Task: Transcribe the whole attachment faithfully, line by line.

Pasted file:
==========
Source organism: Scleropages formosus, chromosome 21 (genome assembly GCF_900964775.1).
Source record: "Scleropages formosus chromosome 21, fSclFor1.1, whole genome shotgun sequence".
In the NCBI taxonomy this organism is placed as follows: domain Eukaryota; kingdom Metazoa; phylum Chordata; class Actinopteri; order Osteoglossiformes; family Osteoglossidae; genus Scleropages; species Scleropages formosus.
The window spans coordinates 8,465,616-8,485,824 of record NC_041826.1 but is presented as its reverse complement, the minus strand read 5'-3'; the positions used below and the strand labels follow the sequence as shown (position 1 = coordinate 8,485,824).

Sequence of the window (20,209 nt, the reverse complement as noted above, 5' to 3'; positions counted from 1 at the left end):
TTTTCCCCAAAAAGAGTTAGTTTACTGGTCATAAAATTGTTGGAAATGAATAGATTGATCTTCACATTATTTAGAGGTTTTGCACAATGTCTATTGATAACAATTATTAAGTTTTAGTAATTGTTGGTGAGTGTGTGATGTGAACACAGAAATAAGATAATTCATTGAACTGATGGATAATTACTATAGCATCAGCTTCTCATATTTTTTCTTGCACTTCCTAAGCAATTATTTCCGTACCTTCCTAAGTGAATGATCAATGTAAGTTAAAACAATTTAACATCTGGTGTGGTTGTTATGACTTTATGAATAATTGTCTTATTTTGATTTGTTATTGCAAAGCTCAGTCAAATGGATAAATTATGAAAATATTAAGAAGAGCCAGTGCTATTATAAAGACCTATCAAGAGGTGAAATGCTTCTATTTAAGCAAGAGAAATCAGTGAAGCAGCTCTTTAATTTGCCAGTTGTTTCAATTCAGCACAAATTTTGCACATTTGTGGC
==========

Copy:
Source organism: Scleropages formosus, chromosome 21 (genome assembly GCF_900964775.1).
Source record: "Scleropages formosus chromosome 21, fSclFor1.1, whole genome shotgun sequence".
In the NCBI taxonomy this organism is placed as follows: domain Eukaryota; kingdom Metazoa; phylum Chordata; class Actinopteri; order Osteoglossiformes; family Osteoglossidae; genus Scleropages; species Scleropages formosus.
The window spans coordinates 8,465,616-8,485,824 of record NC_041826.1 but is presented as its reverse complement, the minus strand read 5'-3'; the positions used below and the strand labels follow the sequence as shown (position 1 = coordinate 8,485,824).

Sequence of the window (20,209 nt, the reverse complement as noted above, 5' to 3'; positions counted from 1 at the left end):
TTTTCCCCAAAAAGAGTTAGTTTACTGGTCATAAAATTGTTGGAAATGAATAGATTGATCTTCACATTATTTAGAGGTTTTGCACAATGTCTATTGATAACAATTATTAAGTTTTAGTAATTGTTGGTGAGTGTGTGATGTGAACACAGAAATAAGATAATTCATTGAACTGATGGATAATTACTATAGCATCAGCTTCTCATATTTTTTCTTGCACTTCCTAAGCAATTATTTCCGTACCTTCCTAAGTGAATGATCAATGTAAGTTAAAACAATTTAACATCTGGTGTGGTTGTTATGACTTTATGAATAATTGTCTTATTTTGATTTGTTATTGCAAAGCTCAGTCAAATGGATAAATTATGAAAATATTAAGAAGAGCCAGTGCTATTATAAAGACCTATCAAGAGGTGAAATGCTTCTATTTAAGCAAGAGAAATCAGTGAAGCAGCTCTTTAATTTGCCAGTTGTTTCAATTCAGCACAAATTTTGCACATTTGTGGC